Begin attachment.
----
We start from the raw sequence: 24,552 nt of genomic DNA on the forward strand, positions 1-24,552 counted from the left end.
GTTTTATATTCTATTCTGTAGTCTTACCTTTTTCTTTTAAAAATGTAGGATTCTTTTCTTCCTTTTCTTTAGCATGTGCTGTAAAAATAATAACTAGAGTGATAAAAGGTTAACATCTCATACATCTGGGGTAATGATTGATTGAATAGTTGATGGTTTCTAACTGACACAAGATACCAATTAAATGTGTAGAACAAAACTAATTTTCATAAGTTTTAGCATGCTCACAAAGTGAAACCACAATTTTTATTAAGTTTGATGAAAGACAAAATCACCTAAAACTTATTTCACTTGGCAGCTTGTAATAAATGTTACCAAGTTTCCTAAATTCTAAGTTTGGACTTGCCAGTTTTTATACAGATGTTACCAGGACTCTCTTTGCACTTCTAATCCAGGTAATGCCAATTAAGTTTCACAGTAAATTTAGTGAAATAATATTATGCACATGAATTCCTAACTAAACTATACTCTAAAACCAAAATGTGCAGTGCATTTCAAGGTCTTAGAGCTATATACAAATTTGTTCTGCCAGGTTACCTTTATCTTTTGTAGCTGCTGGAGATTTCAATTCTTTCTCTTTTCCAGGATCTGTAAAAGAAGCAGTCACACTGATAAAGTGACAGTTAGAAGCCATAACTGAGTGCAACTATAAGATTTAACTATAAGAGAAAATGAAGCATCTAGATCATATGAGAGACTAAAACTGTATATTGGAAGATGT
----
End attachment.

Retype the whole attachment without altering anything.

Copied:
We start from the raw sequence: 24,552 nt of genomic DNA on the forward strand, positions 1-24,552 counted from the left end.
GTTTTATATTCTATTCTGTAGTCTTACCTTTTTCTTTTAAAAATGTAGGATTCTTTTCTTCCTTTTCTTTAGCATGTGCTGTAAAAATAATAACTAGAGTGATAAAAGGTTAACATCTCATACATCTGGGGTAATGATTGATTGAATAGTTGATGGTTTCTAACTGACACAAGATACCAATTAAATGTGTAGAACAAAACTAATTTTCATAAGTTTTAGCATGCTCACAAAGTGAAACCACAATTTTTATTAAGTTTGATGAAAGACAAAATCACCTAAAACTTATTTCACTTGGCAGCTTGTAATAAATGTTACCAAGTTTCCTAAATTCTAAGTTTGGACTTGCCAGTTTTTATACAGATGTTACCAGGACTCTCTTTGCACTTCTAATCCAGGTAATGCCAATTAAGTTTCACAGTAAATTTAGTGAAATAATATTATGCACATGAATTCCTAACTAAACTATACTCTAAAACCAAAATGTGCAGTGCATTTCAAGGTCTTAGAGCTATATACAAATTTGTTCTGCCAGGTTACCTTTATCTTTTGTAGCTGCTGGAGATTTCAATTCTTTCTCTTTTCCAGGATCTGTAAAAGAAGCAGTCACACTGATAAAGTGACAGTTAGAAGCCATAACTGAGTGCAACTATAAGATTTAACTATAAGAGAAAATGAAGCATCTAGATCATATGAGAGACTAAAACTGTATATTGGAAGATGT